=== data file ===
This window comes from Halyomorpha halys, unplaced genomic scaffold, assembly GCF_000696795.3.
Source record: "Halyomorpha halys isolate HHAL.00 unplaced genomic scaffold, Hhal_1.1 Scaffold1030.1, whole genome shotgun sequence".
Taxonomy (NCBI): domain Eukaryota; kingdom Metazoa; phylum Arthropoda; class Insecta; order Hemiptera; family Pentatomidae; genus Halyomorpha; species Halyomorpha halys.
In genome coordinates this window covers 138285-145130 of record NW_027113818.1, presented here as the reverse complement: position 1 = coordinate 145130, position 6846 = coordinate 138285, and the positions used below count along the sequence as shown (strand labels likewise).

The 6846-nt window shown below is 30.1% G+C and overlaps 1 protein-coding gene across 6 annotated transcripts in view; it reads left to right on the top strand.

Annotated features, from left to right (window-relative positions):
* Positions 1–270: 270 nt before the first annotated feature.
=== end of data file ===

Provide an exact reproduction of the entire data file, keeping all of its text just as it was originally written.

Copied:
This window comes from Halyomorpha halys, unplaced genomic scaffold, assembly GCF_000696795.3.
Source record: "Halyomorpha halys isolate HHAL.00 unplaced genomic scaffold, Hhal_1.1 Scaffold1030.1, whole genome shotgun sequence".
Taxonomy (NCBI): domain Eukaryota; kingdom Metazoa; phylum Arthropoda; class Insecta; order Hemiptera; family Pentatomidae; genus Halyomorpha; species Halyomorpha halys.
In genome coordinates this window covers 138285-145130 of record NW_027113818.1, presented here as the reverse complement: position 1 = coordinate 145130, position 6846 = coordinate 138285, and the positions used below count along the sequence as shown (strand labels likewise).

The 6846-nt window shown below is 30.1% G+C and overlaps 1 protein-coding gene across 6 annotated transcripts in view; it reads left to right on the top strand.

Annotated features, from left to right (window-relative positions):
* Positions 1–270: 270 nt before the first annotated feature.